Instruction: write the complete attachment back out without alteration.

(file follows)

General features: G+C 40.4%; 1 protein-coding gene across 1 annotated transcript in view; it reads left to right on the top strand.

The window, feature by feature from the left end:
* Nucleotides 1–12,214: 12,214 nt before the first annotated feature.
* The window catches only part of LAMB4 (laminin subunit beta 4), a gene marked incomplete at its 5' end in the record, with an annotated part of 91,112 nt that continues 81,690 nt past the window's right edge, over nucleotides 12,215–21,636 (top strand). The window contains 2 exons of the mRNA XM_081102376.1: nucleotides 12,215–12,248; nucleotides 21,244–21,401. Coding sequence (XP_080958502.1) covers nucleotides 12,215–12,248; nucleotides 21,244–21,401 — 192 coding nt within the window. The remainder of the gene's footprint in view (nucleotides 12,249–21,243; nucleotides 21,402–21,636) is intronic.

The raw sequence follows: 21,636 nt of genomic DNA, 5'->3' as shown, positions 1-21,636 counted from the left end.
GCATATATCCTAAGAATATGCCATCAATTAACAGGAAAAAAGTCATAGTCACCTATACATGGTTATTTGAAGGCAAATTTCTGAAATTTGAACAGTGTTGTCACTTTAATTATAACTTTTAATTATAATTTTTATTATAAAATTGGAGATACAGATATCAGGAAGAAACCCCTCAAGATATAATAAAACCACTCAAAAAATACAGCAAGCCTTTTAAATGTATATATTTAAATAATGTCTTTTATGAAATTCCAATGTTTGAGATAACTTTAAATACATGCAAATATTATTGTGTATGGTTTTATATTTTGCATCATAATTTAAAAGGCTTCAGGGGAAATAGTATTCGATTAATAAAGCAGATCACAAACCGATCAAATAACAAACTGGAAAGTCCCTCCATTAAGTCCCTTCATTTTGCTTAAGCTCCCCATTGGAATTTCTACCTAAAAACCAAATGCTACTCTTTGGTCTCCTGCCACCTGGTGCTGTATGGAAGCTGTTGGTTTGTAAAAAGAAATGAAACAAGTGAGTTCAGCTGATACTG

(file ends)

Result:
General features: G+C 40.4%; 1 protein-coding gene across 1 annotated transcript in view; it reads left to right on the top strand.

The window, feature by feature from the left end:
* Nucleotides 1–12,214: 12,214 nt before the first annotated feature.
* The window catches only part of LAMB4 (laminin subunit beta 4), a gene marked incomplete at its 5' end in the record, with an annotated part of 91,112 nt that continues 81,690 nt past the window's right edge, over nucleotides 12,215–21,636 (top strand). The window contains 2 exons of the mRNA XM_081102376.1: nucleotides 12,215–12,248; nucleotides 21,244–21,401. Coding sequence (XP_080958502.1) covers nucleotides 12,215–12,248; nucleotides 21,244–21,401 — 192 coding nt within the window. The remainder of the gene's footprint in view (nucleotides 12,249–21,243; nucleotides 21,402–21,636) is intronic.

The raw sequence follows: 21,636 nt of genomic DNA, 5'->3' as shown, positions 1-21,636 counted from the left end.
GCATATATCCTAAGAATATGCCATCAATTAACAGGAAAAAAGTCATAGTCACCTATACATGGTTATTTGAAGGCAAATTTCTGAAATTTGAACAGTGTTGTCACTTTAATTATAACTTTTAATTATAATTTTTATTATAAAATTGGAGATACAGATATCAGGAAGAAACCCCTCAAGATATAATAAAACCACTCAAAAAATACAGCAAGCCTTTTAAATGTATATATTTAAATAATGTCTTTTATGAAATTCCAATGTTTGAGATAACTTTAAATACATGCAAATATTATTGTGTATGGTTTTATATTTTGCATCATAATTTAAAAGGCTTCAGGGGAAATAGTATTCGATTAATAAAGCAGATCACAAACCGATCAAATAACAAACTGGAAAGTCCCTCCATTAAGTCCCTTCATTTTGCTTAAGCTCCCCATTGGAATTTCTACCTAAAAACCAAATGCTACTCTTTGGTCTCCTGCCACCTGGTGCTGTATGGAAGCTGTTGGTTTGTAAAAAGAAATGAAACAAGTGAGTTCAGCTGATACTG